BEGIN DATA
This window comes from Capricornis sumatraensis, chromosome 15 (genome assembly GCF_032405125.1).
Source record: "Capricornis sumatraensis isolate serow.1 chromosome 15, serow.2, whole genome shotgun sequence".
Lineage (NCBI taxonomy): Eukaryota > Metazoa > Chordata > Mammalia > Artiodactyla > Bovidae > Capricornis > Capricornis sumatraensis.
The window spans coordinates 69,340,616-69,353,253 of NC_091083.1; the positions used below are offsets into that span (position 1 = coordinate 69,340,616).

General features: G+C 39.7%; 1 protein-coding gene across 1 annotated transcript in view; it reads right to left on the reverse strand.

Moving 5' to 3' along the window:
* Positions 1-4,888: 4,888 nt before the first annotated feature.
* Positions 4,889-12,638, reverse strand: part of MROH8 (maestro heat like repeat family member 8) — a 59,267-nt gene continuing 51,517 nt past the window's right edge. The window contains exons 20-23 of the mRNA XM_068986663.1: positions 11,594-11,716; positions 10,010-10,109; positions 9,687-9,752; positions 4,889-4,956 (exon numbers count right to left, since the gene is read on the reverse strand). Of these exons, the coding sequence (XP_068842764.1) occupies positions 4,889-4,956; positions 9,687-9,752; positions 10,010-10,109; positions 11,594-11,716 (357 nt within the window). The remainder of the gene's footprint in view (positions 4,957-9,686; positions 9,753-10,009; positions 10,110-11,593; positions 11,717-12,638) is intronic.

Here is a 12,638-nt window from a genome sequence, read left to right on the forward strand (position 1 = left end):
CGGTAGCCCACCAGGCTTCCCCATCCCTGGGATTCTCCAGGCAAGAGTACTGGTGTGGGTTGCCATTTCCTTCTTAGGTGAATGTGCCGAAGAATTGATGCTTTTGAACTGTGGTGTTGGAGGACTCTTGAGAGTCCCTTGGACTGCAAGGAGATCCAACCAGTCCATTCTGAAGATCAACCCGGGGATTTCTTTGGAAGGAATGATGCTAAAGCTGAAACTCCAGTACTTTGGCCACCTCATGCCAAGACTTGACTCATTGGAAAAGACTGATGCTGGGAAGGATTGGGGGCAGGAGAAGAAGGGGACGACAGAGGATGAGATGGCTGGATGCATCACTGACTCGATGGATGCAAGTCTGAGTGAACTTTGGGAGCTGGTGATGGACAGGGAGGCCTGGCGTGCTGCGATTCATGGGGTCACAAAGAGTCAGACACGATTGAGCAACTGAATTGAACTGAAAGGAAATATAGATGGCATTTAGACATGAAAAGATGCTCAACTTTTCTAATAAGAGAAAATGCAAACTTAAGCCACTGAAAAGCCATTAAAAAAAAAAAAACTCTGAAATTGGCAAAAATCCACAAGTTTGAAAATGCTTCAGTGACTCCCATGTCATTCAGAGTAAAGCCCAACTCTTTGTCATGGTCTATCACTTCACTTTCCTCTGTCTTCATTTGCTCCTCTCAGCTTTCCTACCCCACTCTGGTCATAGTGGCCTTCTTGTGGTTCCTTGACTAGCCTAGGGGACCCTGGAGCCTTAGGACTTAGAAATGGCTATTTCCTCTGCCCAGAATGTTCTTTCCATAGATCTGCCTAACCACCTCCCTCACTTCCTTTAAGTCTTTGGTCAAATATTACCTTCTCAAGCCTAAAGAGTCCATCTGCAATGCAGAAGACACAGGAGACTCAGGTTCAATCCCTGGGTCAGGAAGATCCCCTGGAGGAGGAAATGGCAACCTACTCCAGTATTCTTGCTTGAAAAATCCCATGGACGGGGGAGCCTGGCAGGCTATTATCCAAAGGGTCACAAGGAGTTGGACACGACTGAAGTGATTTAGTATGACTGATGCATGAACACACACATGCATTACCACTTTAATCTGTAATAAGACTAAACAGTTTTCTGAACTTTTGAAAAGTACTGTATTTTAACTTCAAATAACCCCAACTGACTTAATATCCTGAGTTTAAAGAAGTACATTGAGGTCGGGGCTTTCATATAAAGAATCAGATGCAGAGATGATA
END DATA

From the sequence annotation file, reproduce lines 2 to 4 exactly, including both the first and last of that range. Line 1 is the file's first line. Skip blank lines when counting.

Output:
Source record: "Capricornis sumatraensis isolate serow.1 chromosome 15, serow.2, whole genome shotgun sequence".
Lineage (NCBI taxonomy): Eukaryota > Metazoa > Chordata > Mammalia > Artiodactyla > Bovidae > Capricornis > Capricornis sumatraensis.
The window spans coordinates 69,340,616-69,353,253 of NC_091083.1; the positions used below are offsets into that span (position 1 = coordinate 69,340,616).